Not far from the din of cars along Pacific Coast Highway, buffered by bluffs, eucalyptus trees and tall grasses, a flock of 40 rare black skimmers fly low over still ponds, their open beaks trolling the brackish waters of the Bolsa Chica wetlands, California’s largest remaining coastal salt marsh.
The black-and-white, crow-sized birds found along the Mexican coast and the Salton Sea have joined an array of wildlife that make its home in the wetlands, unaffected as yet by the battle raging in San Francisco and in the halls of government in Orange County over the fate of this sprawling 1,600-acre expanse of dunes, marshes, oil wells and vacant mesas.
In November, the California Coastal Commission certified a massive development plan for a 1,300-slip marina surrounded by eateries, hotels and shops, and an exclusive waterfront residential community in exchange for an ocean entrance and restoration of 915 acres to fully productive wetlands habitat.
Now that compromise--hammered out after more than a decade of struggle among developers, environmentalists and state and local officials--is foundering on just when and how much of those wetlands will be restored in the myriad phases of the multimillion-dollar project, state and local officials say.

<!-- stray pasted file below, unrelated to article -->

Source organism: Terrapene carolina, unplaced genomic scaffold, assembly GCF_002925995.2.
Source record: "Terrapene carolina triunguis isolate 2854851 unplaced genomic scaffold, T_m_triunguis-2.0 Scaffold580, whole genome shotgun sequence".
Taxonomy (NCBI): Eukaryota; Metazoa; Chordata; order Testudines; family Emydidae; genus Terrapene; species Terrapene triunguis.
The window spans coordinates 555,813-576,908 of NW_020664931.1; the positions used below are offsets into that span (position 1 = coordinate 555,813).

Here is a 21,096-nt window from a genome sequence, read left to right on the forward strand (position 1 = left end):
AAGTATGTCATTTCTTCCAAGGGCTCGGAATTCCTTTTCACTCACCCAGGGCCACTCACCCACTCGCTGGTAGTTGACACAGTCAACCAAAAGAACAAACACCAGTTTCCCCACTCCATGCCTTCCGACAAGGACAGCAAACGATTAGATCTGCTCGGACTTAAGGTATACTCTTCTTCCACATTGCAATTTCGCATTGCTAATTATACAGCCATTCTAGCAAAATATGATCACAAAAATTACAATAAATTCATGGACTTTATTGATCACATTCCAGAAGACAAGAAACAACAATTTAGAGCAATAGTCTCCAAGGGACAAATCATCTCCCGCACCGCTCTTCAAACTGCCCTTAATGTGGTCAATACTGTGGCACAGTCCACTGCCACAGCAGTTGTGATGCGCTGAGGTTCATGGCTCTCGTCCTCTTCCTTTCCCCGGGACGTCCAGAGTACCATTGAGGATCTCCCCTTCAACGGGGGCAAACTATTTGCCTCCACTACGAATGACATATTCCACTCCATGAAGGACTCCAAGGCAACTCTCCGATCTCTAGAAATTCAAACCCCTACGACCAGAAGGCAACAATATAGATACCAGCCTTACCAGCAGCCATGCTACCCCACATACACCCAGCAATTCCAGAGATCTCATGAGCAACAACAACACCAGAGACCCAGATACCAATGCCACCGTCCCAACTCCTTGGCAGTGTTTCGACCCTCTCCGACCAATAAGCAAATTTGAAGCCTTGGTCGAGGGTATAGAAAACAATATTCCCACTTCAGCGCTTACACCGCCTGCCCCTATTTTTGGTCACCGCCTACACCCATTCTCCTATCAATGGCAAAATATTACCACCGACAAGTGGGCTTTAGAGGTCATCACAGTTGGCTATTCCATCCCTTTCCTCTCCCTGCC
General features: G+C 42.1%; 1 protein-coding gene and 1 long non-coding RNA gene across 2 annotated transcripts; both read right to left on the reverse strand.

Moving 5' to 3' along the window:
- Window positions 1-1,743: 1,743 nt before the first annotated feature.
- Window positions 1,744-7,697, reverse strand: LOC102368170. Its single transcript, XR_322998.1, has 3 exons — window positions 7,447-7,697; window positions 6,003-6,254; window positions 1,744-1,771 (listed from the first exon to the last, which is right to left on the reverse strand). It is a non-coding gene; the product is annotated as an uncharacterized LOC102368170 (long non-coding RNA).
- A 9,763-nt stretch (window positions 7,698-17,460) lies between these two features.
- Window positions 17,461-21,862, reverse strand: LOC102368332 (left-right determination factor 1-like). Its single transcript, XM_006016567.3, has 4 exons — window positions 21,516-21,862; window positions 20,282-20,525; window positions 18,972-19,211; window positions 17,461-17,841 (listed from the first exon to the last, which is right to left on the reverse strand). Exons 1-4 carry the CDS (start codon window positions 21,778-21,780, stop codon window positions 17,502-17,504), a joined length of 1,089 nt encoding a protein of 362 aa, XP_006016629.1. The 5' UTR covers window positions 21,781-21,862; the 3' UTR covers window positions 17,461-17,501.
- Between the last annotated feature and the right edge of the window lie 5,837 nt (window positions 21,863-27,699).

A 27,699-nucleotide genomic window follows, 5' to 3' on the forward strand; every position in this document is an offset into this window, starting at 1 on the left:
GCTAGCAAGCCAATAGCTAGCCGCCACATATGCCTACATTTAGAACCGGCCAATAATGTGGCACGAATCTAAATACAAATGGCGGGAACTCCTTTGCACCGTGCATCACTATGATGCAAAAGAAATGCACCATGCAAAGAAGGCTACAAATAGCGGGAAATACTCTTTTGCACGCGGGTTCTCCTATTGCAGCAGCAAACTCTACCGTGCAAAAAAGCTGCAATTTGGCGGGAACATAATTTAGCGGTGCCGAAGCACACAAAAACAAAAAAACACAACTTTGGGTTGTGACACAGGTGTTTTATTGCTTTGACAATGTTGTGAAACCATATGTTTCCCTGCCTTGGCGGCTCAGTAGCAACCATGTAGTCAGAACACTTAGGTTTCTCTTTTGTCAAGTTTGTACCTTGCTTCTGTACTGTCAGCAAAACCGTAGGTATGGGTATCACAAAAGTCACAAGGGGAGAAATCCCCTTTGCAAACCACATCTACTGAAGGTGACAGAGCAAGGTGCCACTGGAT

Unless an agreement is reached on this and other issues in last-minute negotiations today in San Francisco, the amended Local Coastal Plan for Bolsa Chica that the county Board of Supervisors will vote on Wednesday may well be tossed out or rewritten by the Coastal Commission later this year.
“It is our fervent hope (that) the county can present a plan that we don’t have to make any modifications to,” said Thomas A. Crandall, director for the commission’s Southern California coastal region.
“What we are trying to do is get some language into the plan the county adopts that is consistent with the action the commission took in 1984,” Crandall said. “Where we can obtain the same objectives, whether with different wording, we will try to accommodate them.”
Just in case, on the same day supervisors are expected to vote, the staff of the 11-member Coastal Commission will ask for an extension of a six-month deadline for Orange County to submit its amended plan, Crandall said.
However, environmentalists fear that the county and the major landowner, Signal Landmark Inc., are merely stalling for time until strong environmentalists on the commission are replaced, said Lorraine Faber, spokeswoman for Amigos de Bolsa Chica, a group that has worked since the mid-1970s to protect the area, one of the state’s last remaining coastal salt marshes.
The Bolsa Chica is home to the endangered least tern, Belding’s Savannah sparrow and the burrowing owl, and is a way station for migrating ducks, herons, geese and hundreds of other birds and fish. It is bordered by Huntington Harbour and the city of Huntington Beach and Pacific Coast Highway.